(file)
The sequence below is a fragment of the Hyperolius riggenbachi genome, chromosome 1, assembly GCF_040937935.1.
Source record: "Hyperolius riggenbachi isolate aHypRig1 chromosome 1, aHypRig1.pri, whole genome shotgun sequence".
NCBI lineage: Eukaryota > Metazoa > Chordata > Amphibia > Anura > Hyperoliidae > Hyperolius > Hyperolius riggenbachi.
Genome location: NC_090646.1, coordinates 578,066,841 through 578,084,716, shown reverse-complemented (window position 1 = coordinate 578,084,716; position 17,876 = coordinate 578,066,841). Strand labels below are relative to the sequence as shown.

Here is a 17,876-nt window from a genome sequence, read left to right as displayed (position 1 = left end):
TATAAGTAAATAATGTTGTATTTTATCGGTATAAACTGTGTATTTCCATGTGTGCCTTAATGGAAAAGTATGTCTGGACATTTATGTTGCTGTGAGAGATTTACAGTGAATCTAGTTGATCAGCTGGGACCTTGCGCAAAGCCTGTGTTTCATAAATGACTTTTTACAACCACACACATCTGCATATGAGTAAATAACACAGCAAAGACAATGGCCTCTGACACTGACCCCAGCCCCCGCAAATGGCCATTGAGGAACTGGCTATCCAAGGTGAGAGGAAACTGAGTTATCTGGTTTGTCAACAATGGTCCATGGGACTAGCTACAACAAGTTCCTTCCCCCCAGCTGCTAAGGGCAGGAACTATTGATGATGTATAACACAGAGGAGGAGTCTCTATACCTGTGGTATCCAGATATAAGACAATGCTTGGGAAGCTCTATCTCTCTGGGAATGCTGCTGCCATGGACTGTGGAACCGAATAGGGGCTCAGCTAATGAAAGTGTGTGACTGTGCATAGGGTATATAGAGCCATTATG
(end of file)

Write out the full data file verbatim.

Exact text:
The sequence below is a fragment of the Hyperolius riggenbachi genome, chromosome 1, assembly GCF_040937935.1.
Source record: "Hyperolius riggenbachi isolate aHypRig1 chromosome 1, aHypRig1.pri, whole genome shotgun sequence".
NCBI lineage: Eukaryota > Metazoa > Chordata > Amphibia > Anura > Hyperoliidae > Hyperolius > Hyperolius riggenbachi.
Genome location: NC_090646.1, coordinates 578,066,841 through 578,084,716, shown reverse-complemented (window position 1 = coordinate 578,084,716; position 17,876 = coordinate 578,066,841). Strand labels below are relative to the sequence as shown.

Here is a 17,876-nt window from a genome sequence, read left to right as displayed (position 1 = left end):
TATAAGTAAATAATGTTGTATTTTATCGGTATAAACTGTGTATTTCCATGTGTGCCTTAATGGAAAAGTATGTCTGGACATTTATGTTGCTGTGAGAGATTTACAGTGAATCTAGTTGATCAGCTGGGACCTTGCGCAAAGCCTGTGTTTCATAAATGACTTTTTACAACCACACACATCTGCATATGAGTAAATAACACAGCAAAGACAATGGCCTCTGACACTGACCCCAGCCCCCGCAAATGGCCATTGAGGAACTGGCTATCCAAGGTGAGAGGAAACTGAGTTATCTGGTTTGTCAACAATGGTCCATGGGACTAGCTACAACAAGTTCCTTCCCCCCAGCTGCTAAGGGCAGGAACTATTGATGATGTATAACACAGAGGAGGAGTCTCTATACCTGTGGTATCCAGATATAAGACAATGCTTGGGAAGCTCTATCTCTCTGGGAATGCTGCTGCCATGGACTGTGGAACCGAATAGGGGCTCAGCTAATGAAAGTGTGTGACTGTGCATAGGGTATATAGAGCCATTATG